Creative Pathfinders: Department of Dance

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Image of Sullivant Hall
March 10, 2021
12:30PM - 1:03PM
Location
Online

Date Range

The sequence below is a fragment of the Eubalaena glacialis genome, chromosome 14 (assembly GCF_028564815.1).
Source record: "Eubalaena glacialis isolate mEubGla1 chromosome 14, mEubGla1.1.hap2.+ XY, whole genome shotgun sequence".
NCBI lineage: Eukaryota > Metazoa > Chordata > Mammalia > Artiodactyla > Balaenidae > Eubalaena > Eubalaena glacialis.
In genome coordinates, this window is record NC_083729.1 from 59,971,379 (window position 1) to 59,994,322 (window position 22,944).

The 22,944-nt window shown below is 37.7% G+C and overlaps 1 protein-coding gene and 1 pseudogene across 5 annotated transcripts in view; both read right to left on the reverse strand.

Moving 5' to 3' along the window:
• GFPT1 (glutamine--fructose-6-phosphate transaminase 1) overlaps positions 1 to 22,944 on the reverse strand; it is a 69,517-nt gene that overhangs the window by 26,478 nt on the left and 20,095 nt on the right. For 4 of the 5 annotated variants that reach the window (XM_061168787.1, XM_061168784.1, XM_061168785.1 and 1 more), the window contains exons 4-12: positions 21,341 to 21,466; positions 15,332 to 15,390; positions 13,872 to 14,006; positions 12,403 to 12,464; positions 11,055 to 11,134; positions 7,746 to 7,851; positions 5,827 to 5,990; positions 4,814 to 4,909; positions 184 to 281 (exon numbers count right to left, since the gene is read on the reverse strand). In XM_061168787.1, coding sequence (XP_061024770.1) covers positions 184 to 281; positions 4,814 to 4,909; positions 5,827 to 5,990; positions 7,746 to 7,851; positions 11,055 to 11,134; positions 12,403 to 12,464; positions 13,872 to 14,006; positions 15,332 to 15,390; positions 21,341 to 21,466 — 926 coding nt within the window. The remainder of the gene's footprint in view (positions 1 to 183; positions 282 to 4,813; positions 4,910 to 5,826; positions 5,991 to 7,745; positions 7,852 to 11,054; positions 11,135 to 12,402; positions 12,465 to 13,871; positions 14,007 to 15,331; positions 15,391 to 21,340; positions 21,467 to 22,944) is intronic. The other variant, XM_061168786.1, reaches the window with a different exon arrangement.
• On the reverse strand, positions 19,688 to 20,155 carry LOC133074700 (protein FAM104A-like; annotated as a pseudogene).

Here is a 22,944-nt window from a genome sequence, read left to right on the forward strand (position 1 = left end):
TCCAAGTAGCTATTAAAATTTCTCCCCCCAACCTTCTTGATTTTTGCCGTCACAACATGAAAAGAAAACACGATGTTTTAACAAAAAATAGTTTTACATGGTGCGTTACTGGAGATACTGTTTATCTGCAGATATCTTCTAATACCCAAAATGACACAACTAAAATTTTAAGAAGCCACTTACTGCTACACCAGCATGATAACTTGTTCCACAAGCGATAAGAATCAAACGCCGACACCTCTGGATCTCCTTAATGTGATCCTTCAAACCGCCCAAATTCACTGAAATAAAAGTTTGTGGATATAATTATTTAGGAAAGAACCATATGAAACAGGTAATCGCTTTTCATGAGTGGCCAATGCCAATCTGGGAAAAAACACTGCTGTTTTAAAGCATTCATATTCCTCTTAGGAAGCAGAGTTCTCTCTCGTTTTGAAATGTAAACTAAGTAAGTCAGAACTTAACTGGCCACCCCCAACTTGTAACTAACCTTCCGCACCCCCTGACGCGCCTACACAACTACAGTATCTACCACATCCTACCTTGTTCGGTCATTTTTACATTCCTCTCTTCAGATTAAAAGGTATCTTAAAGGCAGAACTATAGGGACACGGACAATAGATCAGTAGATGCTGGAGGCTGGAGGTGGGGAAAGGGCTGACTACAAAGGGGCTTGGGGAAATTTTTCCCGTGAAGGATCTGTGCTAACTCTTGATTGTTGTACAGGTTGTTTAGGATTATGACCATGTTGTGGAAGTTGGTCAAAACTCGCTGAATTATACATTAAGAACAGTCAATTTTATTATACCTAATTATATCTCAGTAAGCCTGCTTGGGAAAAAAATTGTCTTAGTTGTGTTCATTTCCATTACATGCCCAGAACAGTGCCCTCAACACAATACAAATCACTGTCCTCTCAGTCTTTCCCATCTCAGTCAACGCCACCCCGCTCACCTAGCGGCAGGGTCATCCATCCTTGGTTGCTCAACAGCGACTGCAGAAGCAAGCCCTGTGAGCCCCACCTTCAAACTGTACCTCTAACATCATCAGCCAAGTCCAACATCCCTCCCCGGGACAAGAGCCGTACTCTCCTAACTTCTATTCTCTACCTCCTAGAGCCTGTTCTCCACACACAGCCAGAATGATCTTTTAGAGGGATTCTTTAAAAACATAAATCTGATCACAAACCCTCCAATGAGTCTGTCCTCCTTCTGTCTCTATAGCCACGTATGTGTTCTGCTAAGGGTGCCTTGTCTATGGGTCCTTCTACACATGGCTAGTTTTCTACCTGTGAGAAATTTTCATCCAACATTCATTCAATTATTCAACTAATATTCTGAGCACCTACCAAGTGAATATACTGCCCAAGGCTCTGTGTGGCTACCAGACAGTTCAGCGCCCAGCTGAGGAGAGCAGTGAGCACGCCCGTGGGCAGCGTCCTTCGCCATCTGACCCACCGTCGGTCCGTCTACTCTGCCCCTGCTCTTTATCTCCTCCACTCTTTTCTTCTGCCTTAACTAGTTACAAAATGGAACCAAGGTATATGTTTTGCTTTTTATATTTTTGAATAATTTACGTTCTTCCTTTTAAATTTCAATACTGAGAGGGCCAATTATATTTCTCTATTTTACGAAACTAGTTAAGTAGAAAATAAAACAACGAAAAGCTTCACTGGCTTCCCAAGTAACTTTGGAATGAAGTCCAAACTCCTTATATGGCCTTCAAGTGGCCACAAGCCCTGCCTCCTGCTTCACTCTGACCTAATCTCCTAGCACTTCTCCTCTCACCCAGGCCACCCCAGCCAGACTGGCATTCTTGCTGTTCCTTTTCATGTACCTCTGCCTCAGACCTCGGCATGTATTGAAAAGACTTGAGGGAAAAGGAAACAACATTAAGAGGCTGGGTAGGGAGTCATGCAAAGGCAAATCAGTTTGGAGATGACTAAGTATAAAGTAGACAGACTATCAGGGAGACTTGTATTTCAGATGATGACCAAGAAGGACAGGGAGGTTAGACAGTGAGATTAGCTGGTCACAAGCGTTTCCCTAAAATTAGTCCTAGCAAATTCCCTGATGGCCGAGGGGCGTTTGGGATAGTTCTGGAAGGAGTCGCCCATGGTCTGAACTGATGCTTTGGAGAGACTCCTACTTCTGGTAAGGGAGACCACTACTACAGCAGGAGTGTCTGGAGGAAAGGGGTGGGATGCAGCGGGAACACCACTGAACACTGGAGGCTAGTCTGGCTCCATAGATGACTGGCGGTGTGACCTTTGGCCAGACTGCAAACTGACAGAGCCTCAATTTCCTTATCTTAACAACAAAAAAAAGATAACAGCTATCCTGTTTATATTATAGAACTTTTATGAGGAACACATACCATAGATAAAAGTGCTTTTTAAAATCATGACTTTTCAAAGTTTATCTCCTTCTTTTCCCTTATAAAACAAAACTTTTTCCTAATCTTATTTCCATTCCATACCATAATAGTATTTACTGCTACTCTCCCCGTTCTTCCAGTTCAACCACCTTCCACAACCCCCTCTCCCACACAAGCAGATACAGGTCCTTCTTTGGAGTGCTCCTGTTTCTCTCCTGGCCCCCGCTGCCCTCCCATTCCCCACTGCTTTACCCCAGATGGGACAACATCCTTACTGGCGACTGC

Add to Calendar 2021-03-10 12:30:00 2021-03-10 13:03:00 Creative Pathfinders: Department of Dance Join College of Arts and Sciences alumni, faculty and distinguished guests for a series of conversations that trace the career and highlight the groundbreaking accomplishments of our dynamic OSU alumni in the arts and design. This event is presented by the Barnett Center for Integrated Arts and Enterprise in partnership with the Department of Dance. Click here to register for webinar Alumna: Dianne McIntyre BFA, Dance '69; Choreographer, Dancer, and Dance-Driven Dramatist Dianne McIntyre, a 2020 United States Artists Fellow and 2016 Doris Duke Artist, choreographs for concert dance, theatre, opera, and film. Her body of work expands almost 50 years.  In the 1970s and 80s McIntyre with her Sounds in Motion company of dancers and musicians, she toured internationally and taught classes and curated concerts at her Harlem studio.  Over the decades some notable performances of McIntyre and company have been at the Joyce Theater, Kennedy Center, Brooklyn Academy of Music, Walker Arts Center, Wexner Center, Lincoln Center, American Dance Festival, 651 Arts, New York Live Arts, Jacob’s Pillow.  Commissions include Dance Theatre of Harlem, Dallas Black Dance Theatre, Dancing Wheels, Def Dance Jam Workshop, GroundWorks DanceTheater, Dayton Contemporary Dance Company and with recent residencies at Spelman College, Baryshnikov Arts Center, Dance Place DC and numerous university dance programs. Her collaborations have been with music icons Olu Dara, Hannibal Lokumbe, Cecil Taylor, Butch Morris, Amina Claudine Myers, Don Pullen, Lester Bowie. For the screen, she choreographed Beloved and Miss Evers’ Boys (Emmy Award nomination).    Theatre choreography: four Broadway shows, 40 New York and regional theatres. Some directors and playwrights with whom she has worked: Regina Taylor, Des McAnuff, Jonathan Demme, Douglas Turner Ward, Barlett Sher, August Wilson, Ntozake Shange, Woodie King, Jr., Irene Lewis, Oz Scott. McIntyre has conceived and directed her own dance-driven dramas: I Could Stop on a Dime and Get Ten Cents Change and Open the Door, Virginia!    She is the co-director of Jacob’s Pillow Ann and Weston Hicks Choreography Fellows Program with Risa Steinberg.  In 2020 she choreographed Lynn Nottage’s new opera Intimate Apparel for Lincoln Center Theater – premiere date TBA.     Other awards include a Guggenheim Fellowship, 2019 Dance/USA Honor Award, three Bessies (NY Dance and Performance Award), Honorary Doctor of Fine Arts degrees from SUNY Purchase and Cleveland State University, OSU Alumni Distinguished Achievement Award – College of Arts and Sciences and numerous grants. Mentors include Gus Solomons jr, Helen Alkire and Vera Blaine of The Ohio State University, Louise Roberts of Clark Center, and theatre producer Richard Davis.   Alumna: Abby Zbikowski MFA, Dance '12; Founder and Artistic Director, Abby Z and the New Utility Abby Zbikowski is a choreographer creating contemporary dance works that pay homage to the effort of living, tactics of survival, and the aesthetics produced as a result, utilizing the physical aspects and psyche-emotional experience of her rigorous training background in African and Afro-diasporic forms, as well as playing sports and performing requisite acts of manual labor. She founded her company, Abby Z and the New Utility, in 2012. received the 2017 Juried Bessie Award for her “unique and utterly authentic movement vocabulary in complex and demanding structures to create works of great energy, intensity, surprise, and danger.” In 2018 Dance Umbrella UK awarded her a “Choreographer of the Future” commission and is the recipient of a 2020 United States Artists Fellowship. She is an inaugural Caroline Hearst Choreographer-In- Residence at the Lewis Center of the Arts at Princeton University, current artist in residence at New York Live Arts, and has been in residence at Bates Dance Festival, American Dance Festival, and the STREB Lab for Action Mechanics. She is an assistant professor of Dance at the University of Illinois and on faculty at American Dance Festival. She has taught at the Academy of Culture in Riga, Latvia; at Festival Un Pas Vers L’Avant in Abidjan, Ivory Coast; and studied at Germaine Acogny’s L’Écolede Sables in Senegal. Zbikowski holds a BFA in dance from Temple University and an MFA from The Ohio State University. Her company has been presented nationally, performing at venues such as Jacob’s Pillow in Becket, MA, and the Fuse Box Festival in Austin, TX, among others.  Interviewer: Nadine George-Graves Chair and Professor, Department of Dance; Professor, Department of Theatre Dr. Nadine George-Graves is Chair and Professor, Department of Dance as well as Professor, Department of Theatre. Her work is situated at the intersections of African American studies, critical gender studies, performance studies, theatre history, and dance history. She is the author of The Royalty of Negro Vaudeville: The Whitman Sisters and the Negotiation of Race, Gender, and Class in African American Theater, 1900-1940 and Urban Bush Women: Twenty Years of Dance Theater, Community Engagement and Working it Out as well as numerous articles on African American performance. She is the editor of The Oxford Handbook of Dance and Theater, a collection of border-crossing scholarship on embodiment and theatricality. She has also written on primitivity, ragtime dance, tap dance legend Jeni LeGon, identity politics and performance, competition, social change, early African American theatre and the future of performance in the academy. She has given talks, led community engagement projects, and has served on many boards and committees. She is a past-president of the Congress on Research in Dance (CORD).  George-Graves is also an artist, and her creative work is part and parcel of her research. She is an adapter, director and dance theatre maker. Her recent creative projects include Architectura, a dance theatre piece about the ways we build our lives; Suzan-Lori Parks’ Fucking A and Topdog/ Underdog; Anansi The Story King, an original adaptation of Anansi stories using college students, professionals, and 4th graders; and Sugar, a digital humanities project at the nexus of creativity and scholarship. She joins Ohio State after teaching for over 20 years at University of California, San Diego and Yale.  Online Department of Art art@osu.edu America/New_York public